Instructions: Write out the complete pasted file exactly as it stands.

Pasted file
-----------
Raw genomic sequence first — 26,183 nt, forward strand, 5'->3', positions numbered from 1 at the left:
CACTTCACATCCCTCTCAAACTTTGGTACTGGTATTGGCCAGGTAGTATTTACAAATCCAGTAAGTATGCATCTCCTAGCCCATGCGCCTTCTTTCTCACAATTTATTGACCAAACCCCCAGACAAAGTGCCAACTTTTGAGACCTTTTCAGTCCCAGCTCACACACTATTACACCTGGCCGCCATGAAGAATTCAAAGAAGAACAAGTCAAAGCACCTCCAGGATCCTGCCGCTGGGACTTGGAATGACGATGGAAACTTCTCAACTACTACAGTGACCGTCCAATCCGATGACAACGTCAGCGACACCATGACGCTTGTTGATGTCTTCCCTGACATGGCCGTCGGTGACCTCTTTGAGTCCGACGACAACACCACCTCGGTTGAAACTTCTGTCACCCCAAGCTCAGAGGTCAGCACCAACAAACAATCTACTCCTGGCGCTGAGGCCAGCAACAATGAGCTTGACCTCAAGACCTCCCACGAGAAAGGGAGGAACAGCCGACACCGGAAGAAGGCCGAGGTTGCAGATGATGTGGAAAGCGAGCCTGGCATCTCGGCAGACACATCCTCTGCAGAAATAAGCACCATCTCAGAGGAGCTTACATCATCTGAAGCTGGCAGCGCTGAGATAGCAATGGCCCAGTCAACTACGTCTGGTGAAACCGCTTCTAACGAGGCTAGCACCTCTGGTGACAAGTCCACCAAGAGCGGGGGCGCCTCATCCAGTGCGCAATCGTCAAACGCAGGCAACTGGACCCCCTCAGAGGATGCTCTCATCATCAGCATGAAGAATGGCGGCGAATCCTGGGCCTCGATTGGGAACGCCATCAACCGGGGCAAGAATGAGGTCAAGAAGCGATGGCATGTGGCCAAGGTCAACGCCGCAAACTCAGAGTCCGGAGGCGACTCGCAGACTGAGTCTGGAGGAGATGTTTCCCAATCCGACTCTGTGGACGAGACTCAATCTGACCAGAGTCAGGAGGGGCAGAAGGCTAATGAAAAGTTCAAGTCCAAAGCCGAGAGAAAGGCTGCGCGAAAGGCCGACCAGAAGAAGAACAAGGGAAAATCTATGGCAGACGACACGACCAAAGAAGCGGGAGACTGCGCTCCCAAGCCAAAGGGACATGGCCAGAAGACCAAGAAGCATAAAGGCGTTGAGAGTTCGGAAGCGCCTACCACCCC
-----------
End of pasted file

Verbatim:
Raw genomic sequence first — 26,183 nt, forward strand, 5'->3', positions numbered from 1 at the left:
CACTTCACATCCCTCTCAAACTTTGGTACTGGTATTGGCCAGGTAGTATTTACAAATCCAGTAAGTATGCATCTCCTAGCCCATGCGCCTTCTTTCTCACAATTTATTGACCAAACCCCCAGACAAAGTGCCAACTTTTGAGACCTTTTCAGTCCCAGCTCACACACTATTACACCTGGCCGCCATGAAGAATTCAAAGAAGAACAAGTCAAAGCACCTCCAGGATCCTGCCGCTGGGACTTGGAATGACGATGGAAACTTCTCAACTACTACAGTGACCGTCCAATCCGATGACAACGTCAGCGACACCATGACGCTTGTTGATGTCTTCCCTGACATGGCCGTCGGTGACCTCTTTGAGTCCGACGACAACACCACCTCGGTTGAAACTTCTGTCACCCCAAGCTCAGAGGTCAGCACCAACAAACAATCTACTCCTGGCGCTGAGGCCAGCAACAATGAGCTTGACCTCAAGACCTCCCACGAGAAAGGGAGGAACAGCCGACACCGGAAGAAGGCCGAGGTTGCAGATGATGTGGAAAGCGAGCCTGGCATCTCGGCAGACACATCCTCTGCAGAAATAAGCACCATCTCAGAGGAGCTTACATCATCTGAAGCTGGCAGCGCTGAGATAGCAATGGCCCAGTCAACTACGTCTGGTGAAACCGCTTCTAACGAGGCTAGCACCTCTGGTGACAAGTCCACCAAGAGCGGGGGCGCCTCATCCAGTGCGCAATCGTCAAACGCAGGCAACTGGACCCCCTCAGAGGATGCTCTCATCATCAGCATGAAGAATGGCGGCGAATCCTGGGCCTCGATTGGGAACGCCATCAACCGGGGCAAGAATGAGGTCAAGAAGCGATGGCATGTGGCCAAGGTCAACGCCGCAAACTCAGAGTCCGGAGGCGACTCGCAGACTGAGTCTGGAGGAGATGTTTCCCAATCCGACTCTGTGGACGAGACTCAATCTGACCAGAGTCAGGAGGGGCAGAAGGCTAATGAAAAGTTCAAGTCCAAAGCCGAGAGAAAGGCTGCGCGAAAGGCCGACCAGAAGAAGAACAAGGGAAAATCTATGGCAGACGACACGACCAAAGAAGCGGGAGACTGCGCTCCCAAGCCAAAGGGACATGGCCAGAAGACCAAGAAGCATAAAGGCGTTGAGAGTTCGGAAGCGCCTACCACCCC